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Knowledge and the Ends of EmpireKazak Intermediaries and Russian Rule on the Steppe, 1731-1917$
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Ian W. Campbell

Print publication date: 2017

Print ISBN-13: 9781501700798

Published to Cornell Scholarship Online: September 2017

DOI: 10.7591/cornell/9781501700798.001.0001

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An Imperial Biography

An Imperial Biography

Ibrai Altynsarin as Ethnographer and Educator, 1841–1889

Chapter:
(p.63) 3 An Imperial Biography
Source:
Knowledge and the Ends of Empire
Author(s):

Ian W. Campbell

Publisher:
Cornell University Press
DOI:10.7591/cornell/9781501700798.003.0004

This chapter is a biographical study of the ethnographer and educator Ibrai Altynsarin (1841–1888). The new administrative structure envisioned by the Provisional Statute of 1868 rendered the tsarist state dependent in new ways on the good will and expertise of Kazak intermediaries. One such Kazak intermediary is Altynsarin, a poor Kazak of the Middle Horde's Qïpshaq clan who rose to a position of some influence in local educational affairs. This chapter first discusses Altynsarin's formative years before introducing the concept of “repertoires of governance” to explain both the options and the limitations that his engagement with tsarist knowledge production and administration entailed. It also considers Altynsarin's ethnography of the Kazaks of the Orenburg region, his ideas of Kazakness and how Kazaks should fit into the Russian Empire, and his educational agenda for Kazaks.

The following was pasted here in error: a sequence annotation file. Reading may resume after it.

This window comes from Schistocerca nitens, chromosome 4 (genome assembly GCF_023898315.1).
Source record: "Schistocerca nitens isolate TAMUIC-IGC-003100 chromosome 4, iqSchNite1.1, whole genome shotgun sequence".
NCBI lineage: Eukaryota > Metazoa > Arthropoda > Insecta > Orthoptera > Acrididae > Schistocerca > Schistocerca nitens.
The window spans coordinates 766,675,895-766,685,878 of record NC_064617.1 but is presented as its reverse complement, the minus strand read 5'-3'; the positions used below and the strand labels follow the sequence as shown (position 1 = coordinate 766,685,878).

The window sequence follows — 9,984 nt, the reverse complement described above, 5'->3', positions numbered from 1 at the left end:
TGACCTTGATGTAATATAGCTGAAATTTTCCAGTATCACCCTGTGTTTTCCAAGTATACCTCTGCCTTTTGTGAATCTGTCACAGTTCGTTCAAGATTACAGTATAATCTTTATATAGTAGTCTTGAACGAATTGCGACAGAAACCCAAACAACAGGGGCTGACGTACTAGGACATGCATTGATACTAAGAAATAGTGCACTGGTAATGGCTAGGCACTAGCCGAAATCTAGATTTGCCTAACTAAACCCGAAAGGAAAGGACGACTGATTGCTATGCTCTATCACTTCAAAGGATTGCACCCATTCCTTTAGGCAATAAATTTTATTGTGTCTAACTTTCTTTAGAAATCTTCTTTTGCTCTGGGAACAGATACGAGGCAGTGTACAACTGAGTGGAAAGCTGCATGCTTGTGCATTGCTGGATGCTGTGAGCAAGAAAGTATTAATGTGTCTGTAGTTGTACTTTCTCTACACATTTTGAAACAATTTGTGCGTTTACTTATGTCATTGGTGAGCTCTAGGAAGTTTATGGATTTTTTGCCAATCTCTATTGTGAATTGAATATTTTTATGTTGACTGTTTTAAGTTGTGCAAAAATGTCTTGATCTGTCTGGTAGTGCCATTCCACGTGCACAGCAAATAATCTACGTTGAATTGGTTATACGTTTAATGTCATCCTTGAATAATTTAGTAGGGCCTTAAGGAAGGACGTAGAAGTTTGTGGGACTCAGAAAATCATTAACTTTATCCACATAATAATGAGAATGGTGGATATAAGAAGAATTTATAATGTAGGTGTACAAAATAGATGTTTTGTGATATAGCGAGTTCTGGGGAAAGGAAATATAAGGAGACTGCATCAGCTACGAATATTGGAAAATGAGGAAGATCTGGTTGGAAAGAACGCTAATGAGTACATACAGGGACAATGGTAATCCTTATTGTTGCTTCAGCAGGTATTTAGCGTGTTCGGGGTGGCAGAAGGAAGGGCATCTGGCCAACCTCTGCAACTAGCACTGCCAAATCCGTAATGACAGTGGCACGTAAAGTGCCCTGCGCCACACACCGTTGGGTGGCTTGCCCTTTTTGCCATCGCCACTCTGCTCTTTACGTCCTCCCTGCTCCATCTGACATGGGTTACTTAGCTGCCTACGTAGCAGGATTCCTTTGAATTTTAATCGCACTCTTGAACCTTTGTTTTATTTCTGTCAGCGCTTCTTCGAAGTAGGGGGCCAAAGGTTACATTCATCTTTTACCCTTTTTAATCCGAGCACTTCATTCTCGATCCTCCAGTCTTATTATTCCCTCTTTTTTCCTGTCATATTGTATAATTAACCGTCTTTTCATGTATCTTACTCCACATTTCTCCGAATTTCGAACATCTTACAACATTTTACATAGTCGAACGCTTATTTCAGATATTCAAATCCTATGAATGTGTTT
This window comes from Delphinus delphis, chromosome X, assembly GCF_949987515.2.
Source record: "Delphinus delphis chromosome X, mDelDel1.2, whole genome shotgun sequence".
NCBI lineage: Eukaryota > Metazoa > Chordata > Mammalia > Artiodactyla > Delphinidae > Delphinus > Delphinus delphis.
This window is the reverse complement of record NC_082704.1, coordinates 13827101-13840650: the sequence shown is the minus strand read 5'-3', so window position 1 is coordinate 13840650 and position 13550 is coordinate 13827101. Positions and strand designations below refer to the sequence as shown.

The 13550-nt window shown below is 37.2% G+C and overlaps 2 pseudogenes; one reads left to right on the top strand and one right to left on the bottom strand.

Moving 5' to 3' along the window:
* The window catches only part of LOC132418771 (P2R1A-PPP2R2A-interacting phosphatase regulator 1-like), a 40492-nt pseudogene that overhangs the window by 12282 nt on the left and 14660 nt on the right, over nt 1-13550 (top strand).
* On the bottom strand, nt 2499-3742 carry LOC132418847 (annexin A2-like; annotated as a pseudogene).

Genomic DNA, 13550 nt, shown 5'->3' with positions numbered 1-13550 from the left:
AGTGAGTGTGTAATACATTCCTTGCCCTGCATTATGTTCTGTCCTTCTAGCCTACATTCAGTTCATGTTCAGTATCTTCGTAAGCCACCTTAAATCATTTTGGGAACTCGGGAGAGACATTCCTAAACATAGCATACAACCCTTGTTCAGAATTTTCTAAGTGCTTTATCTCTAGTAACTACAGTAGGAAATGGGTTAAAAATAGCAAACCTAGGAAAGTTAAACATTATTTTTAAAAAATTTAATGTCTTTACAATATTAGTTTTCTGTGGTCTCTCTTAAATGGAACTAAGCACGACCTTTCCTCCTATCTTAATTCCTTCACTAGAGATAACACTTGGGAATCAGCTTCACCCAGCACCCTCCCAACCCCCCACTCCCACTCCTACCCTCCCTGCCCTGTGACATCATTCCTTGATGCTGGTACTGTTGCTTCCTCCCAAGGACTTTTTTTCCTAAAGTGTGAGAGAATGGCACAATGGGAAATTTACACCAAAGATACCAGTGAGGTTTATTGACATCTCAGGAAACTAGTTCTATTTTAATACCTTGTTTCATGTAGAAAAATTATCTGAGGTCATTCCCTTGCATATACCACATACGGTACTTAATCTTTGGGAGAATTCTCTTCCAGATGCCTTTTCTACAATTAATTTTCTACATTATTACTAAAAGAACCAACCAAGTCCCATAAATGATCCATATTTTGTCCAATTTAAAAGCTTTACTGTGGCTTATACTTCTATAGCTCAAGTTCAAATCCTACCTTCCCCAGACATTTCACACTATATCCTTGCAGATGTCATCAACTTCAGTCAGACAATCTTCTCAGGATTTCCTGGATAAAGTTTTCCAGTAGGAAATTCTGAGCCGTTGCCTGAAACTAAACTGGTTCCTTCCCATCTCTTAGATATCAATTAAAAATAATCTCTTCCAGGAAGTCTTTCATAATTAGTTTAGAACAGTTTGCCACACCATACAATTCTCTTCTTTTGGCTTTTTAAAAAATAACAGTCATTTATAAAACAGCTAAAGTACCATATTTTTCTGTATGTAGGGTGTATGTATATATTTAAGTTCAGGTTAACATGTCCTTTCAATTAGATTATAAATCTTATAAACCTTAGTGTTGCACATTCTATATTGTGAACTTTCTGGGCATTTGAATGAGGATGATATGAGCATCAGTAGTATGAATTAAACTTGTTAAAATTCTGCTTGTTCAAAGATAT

Keywords:   ethnography, Ibrai Altynsarin, Provisional Statute of 1868, Kazak intermediaries, repertoires of governance, knowledge production, Kazaks, Kazakness, Russian Empire, education

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